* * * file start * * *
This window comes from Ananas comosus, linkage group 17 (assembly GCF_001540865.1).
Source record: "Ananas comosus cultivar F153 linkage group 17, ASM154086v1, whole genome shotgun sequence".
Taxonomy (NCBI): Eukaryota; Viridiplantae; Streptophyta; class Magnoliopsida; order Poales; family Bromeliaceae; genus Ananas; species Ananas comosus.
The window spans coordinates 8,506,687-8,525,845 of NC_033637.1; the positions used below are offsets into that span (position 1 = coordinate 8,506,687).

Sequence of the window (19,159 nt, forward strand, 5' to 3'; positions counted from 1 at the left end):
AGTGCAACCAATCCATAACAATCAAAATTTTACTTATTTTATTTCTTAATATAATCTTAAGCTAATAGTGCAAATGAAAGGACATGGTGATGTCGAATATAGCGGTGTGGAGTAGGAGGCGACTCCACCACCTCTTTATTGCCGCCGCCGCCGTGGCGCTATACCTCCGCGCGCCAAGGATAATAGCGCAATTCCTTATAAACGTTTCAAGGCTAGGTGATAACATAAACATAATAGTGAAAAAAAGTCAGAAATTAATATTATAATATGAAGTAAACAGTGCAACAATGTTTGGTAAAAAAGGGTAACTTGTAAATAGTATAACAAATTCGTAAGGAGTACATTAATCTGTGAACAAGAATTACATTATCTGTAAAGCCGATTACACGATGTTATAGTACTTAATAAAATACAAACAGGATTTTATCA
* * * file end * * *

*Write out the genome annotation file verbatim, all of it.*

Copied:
This window comes from Ananas comosus, linkage group 17 (assembly GCF_001540865.1).
Source record: "Ananas comosus cultivar F153 linkage group 17, ASM154086v1, whole genome shotgun sequence".
Taxonomy (NCBI): Eukaryota; Viridiplantae; Streptophyta; class Magnoliopsida; order Poales; family Bromeliaceae; genus Ananas; species Ananas comosus.
The window spans coordinates 8,506,687-8,525,845 of NC_033637.1; the positions used below are offsets into that span (position 1 = coordinate 8,506,687).

Sequence of the window (19,159 nt, forward strand, 5' to 3'; positions counted from 1 at the left end):
AGTGCAACCAATCCATAACAATCAAAATTTTACTTATTTTATTTCTTAATATAATCTTAAGCTAATAGTGCAAATGAAAGGACATGGTGATGTCGAATATAGCGGTGTGGAGTAGGAGGCGACTCCACCACCTCTTTATTGCCGCCGCCGCCGTGGCGCTATACCTCCGCGCGCCAAGGATAATAGCGCAATTCCTTATAAACGTTTCAAGGCTAGGTGATAACATAAACATAATAGTGAAAAAAAGTCAGAAATTAATATTATAATATGAAGTAAACAGTGCAACAATGTTTGGTAAAAAAGGGTAACTTGTAAATAGTATAACAAATTCGTAAGGAGTACATTAATCTGTGAACAAGAATTACATTATCTGTAAAGCCGATTACACGATGTTATAGTACTTAATAAAATACAAACAGGATTTTATCA